Pros and Cons of Farm Subsidies

It is hard to overstate the pivotal role of farming and agriculture to us as a nation, global society, and a species always striving to survive. After all, agriculture grows a vast majority of the crops, raises a great majority of cattle, and provides a majority of the dairy consumed by humans the world over. If farms were to cease existing suddenly, the human race would have a hard time surviving or at least doing so without descent into warfare and anarchy.

Without farmers, there would be food shortages, and the prices of existing commodities would skyrocket. The agriculture industry sits at the crux of basically every other industry. Agriculture, in a sense, is the foundational bedrock of any society. As weather, pests, bad crops, and other matters of little control to the farms can impede steady agricultural progress, and the government sets aside subsidies to back up the farmers in case they need money to get them past a tough situation. These are farm subsidies. Sounds like a novel and reasonable idea, but is it all positive across the board. Not quite. Let’s take a look at some pros and cons of farm subsidies.

Pros of Farm Subsidies

1.) Stronger Food Chain. To be blunt, we need food, and there is no contingency. Therefore an entire society benefits from prospering farms. The laws of supply and demand do not apply to agriculture the same way as to other industries, there is no plan B, farms must exist for humanity to survive. Subsidies help farms who are struggling for one reason or another to stay operational to keep producing food.

2.) Subsidies Provides Economic Stability In Other Industries. Farm subsidies allow farms to keep up their work by providing additional funds for better farm management, updated equipment, necessary repairs, and modernizing farming technology for more optimal outputs. Some portions of the funds allow for the food to be transported, and others serve to keep the prices for the developed food reasonable.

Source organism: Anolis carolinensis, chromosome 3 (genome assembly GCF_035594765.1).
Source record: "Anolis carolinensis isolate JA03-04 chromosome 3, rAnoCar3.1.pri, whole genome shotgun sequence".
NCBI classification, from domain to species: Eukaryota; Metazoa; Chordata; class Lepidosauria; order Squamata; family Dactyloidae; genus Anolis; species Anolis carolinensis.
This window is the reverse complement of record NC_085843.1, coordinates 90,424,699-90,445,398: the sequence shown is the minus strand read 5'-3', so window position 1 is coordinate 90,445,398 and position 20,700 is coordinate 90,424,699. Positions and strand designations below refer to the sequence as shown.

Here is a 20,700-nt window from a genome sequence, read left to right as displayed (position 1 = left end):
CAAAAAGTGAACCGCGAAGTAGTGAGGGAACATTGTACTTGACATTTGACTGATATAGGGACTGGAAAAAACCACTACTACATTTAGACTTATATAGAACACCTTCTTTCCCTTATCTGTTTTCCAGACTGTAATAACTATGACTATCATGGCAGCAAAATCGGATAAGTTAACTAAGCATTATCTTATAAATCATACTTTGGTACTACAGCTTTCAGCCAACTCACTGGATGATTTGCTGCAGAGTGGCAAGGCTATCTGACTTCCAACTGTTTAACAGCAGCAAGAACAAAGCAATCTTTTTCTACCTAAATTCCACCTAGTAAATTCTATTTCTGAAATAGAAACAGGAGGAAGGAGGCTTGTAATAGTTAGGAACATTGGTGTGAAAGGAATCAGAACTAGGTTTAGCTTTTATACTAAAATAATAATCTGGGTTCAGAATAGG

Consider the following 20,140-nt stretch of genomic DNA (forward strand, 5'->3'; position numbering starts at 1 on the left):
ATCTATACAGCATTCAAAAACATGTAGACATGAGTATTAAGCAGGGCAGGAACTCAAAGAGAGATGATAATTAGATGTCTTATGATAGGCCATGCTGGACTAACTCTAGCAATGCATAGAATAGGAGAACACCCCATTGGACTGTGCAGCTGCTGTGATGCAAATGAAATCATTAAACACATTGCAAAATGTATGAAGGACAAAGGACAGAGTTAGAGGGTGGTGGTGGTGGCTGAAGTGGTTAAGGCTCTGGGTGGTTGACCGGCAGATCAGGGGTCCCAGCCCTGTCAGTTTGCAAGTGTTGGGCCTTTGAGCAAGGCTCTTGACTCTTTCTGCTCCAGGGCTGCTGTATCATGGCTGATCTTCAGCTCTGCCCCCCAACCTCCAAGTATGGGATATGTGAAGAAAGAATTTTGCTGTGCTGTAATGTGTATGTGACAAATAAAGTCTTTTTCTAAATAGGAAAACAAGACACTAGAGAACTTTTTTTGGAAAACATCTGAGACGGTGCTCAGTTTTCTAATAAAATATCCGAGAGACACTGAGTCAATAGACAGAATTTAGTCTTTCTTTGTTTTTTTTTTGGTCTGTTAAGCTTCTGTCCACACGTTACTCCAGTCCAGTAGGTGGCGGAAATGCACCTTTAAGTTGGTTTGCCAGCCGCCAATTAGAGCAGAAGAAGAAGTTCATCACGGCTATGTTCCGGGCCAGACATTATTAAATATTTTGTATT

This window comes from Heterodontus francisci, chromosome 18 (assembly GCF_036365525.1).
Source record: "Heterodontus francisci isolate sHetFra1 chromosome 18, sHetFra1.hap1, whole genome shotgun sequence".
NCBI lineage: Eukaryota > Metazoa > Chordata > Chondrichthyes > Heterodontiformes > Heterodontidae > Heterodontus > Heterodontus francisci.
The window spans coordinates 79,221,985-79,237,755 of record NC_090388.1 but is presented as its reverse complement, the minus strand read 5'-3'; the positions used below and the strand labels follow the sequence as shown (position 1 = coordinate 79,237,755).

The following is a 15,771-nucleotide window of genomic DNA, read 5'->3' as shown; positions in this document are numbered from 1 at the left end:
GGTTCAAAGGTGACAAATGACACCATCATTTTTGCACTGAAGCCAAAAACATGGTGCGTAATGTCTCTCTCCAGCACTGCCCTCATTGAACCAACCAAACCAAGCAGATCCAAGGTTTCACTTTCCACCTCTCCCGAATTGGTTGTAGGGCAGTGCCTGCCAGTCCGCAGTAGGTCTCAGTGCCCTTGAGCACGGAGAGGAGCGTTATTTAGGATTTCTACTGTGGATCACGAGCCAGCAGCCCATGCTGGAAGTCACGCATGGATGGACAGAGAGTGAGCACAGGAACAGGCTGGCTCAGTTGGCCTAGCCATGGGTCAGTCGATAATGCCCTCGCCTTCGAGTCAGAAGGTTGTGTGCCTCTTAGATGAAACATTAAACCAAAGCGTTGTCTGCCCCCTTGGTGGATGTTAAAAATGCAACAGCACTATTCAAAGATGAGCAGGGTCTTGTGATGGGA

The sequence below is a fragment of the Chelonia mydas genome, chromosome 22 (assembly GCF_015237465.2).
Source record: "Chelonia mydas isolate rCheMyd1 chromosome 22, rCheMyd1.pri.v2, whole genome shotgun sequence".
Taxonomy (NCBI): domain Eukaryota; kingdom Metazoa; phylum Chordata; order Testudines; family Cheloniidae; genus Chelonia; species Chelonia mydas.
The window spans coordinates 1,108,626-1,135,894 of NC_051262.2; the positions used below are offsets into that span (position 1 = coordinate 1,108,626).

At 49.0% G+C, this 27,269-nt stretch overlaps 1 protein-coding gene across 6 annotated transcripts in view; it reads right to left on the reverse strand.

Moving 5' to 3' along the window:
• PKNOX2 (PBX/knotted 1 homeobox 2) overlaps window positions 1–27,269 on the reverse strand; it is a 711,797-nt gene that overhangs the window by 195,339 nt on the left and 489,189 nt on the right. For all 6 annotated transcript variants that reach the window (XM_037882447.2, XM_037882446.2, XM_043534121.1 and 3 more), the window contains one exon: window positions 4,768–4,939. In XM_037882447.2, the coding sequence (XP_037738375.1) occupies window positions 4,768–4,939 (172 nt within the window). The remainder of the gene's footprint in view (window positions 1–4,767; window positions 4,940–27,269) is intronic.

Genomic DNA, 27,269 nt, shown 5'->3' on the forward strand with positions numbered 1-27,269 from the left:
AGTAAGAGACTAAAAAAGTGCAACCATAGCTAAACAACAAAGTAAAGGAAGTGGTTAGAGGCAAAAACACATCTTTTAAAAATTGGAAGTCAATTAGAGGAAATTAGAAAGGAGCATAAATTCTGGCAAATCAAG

3.) Farming Safety Net. Farmers deal with many problems. When pests get into the crops and ruin giant swaths meant for sale, farms lose money. When extreme weather or unexpected cold or heat kills off crops, farmers will not be able to sell as much (if anything), and if they do not sell, they do not have the funds to upkeep their farm. If disease ravages their farm animals, whether they are raised for the meat of farm work, it can cripple a farm’s productivity or even shut it down. These farm subsidies are there to keep farmers financially afloat until they can recover from any hardships.

4.) Cropland restoration. Sometimes soil needs to rest instead of growing a full harvest yearly. Sometimes fields need to rotate what crops are grown in them, and the currently rotated to crop may not have the asking price of others more lucrative ones. Without farming subsidies, farms would be forced to grow the same crops over and over.

Cons of Farm Subsidies

1.) It Hurts Product Diversity. Not all forms are eligible for subsidies, so only those who grow program “eligible crops” get the funding to help produce a good harvest year after year, enjoying better benefits and comfortable living. Those farms not eligible are at a much higher risk of failure. Those not eligible for subsidies may be forced not to rotate what is grown in a particular soil, producing the same product, degrading the farm.

2.) Environmental Harm. Some crops are more susceptible to the elements or to pest invasion. To steer away from some of these problems and stay eligible, farms may need to use chemicals to preserve their crops. These chemicals seep into the soil, creating either known or yet not adequately studied or unknown chain reactions when they are consumed by humans.

3.) Small Farmers Ineligible. Most subsidies go to landowners, and a lot of farmers rent land on which they grow crops and raise cattle. Farmers renting the land end up not getting the subsidies, while the landowners do, and therefore have little to zero control about how the disbursed funds will be spent.

4.) Discriminatory. The subsidies are unfair in several ways. Most of the country’s subsidies are focused on the cultivation of corn, livestock, soybeans, wheat, rice, and dairy. The subsidies also tend to go to the wealthy first. Worse still, most subsidies end up going to white farmers. Minority farmers receive significantly less money. It is no wonder that the number of African-American farmers has dropped from 1 million to about 36,000 in the last century.

5.) Heavy Government Influence. As the government holds the money and makes the rules about subsidy disbursement and qualifications, farms are at the mercy of their regulations. The government recognizes the need for money, and in most cases is willing to help anyone struggling for the greater good. But it may also be with certain conditions that put farmers into difficult situations, forcing them to produce a specific type of product and treat it in a certain way, which may not be the way they best see fit to grow it.

Alan Behrens

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